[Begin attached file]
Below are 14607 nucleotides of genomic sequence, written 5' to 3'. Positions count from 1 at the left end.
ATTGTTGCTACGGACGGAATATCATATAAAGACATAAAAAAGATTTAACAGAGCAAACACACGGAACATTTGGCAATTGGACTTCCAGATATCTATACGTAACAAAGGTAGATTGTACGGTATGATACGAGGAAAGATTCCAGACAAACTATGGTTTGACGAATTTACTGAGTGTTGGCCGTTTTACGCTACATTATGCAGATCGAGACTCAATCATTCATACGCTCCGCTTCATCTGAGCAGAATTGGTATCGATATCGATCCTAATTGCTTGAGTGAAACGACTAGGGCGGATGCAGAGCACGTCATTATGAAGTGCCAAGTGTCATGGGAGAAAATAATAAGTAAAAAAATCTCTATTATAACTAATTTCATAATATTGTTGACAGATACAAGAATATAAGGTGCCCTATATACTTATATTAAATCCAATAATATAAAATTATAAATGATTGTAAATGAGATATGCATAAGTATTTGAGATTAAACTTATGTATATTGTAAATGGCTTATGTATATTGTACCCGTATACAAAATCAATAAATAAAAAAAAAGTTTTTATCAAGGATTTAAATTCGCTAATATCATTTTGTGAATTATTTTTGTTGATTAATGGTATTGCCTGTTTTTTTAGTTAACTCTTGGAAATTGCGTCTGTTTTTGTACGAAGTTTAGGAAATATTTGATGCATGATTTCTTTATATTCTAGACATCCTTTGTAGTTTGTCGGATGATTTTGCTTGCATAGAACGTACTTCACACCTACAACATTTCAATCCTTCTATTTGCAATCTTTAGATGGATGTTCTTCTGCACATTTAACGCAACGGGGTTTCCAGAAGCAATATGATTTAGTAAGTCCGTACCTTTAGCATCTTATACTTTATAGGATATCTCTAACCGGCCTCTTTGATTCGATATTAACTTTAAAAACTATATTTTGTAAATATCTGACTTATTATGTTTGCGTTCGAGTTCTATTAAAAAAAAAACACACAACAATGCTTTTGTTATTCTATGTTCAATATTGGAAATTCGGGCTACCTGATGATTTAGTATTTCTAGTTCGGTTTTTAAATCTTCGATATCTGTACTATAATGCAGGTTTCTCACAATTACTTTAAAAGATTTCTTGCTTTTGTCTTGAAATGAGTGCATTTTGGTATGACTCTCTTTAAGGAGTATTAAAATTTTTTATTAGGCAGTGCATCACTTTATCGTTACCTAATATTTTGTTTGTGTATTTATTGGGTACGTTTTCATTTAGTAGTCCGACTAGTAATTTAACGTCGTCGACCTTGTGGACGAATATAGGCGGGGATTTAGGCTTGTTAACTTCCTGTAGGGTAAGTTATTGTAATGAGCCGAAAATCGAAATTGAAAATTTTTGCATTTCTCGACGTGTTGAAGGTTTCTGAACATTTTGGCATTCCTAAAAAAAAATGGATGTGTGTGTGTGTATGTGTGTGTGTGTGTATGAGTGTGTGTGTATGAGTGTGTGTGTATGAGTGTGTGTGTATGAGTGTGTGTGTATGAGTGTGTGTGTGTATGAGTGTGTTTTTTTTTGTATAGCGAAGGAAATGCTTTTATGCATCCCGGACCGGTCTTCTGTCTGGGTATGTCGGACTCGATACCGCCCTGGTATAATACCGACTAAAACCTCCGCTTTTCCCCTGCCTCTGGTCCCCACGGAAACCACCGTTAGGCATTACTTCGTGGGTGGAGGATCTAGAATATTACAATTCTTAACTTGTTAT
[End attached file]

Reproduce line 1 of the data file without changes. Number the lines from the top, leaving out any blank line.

Below are 14607 nucleotides of genomic sequence, written 5' to 3'. Positions count from 1 at the left end.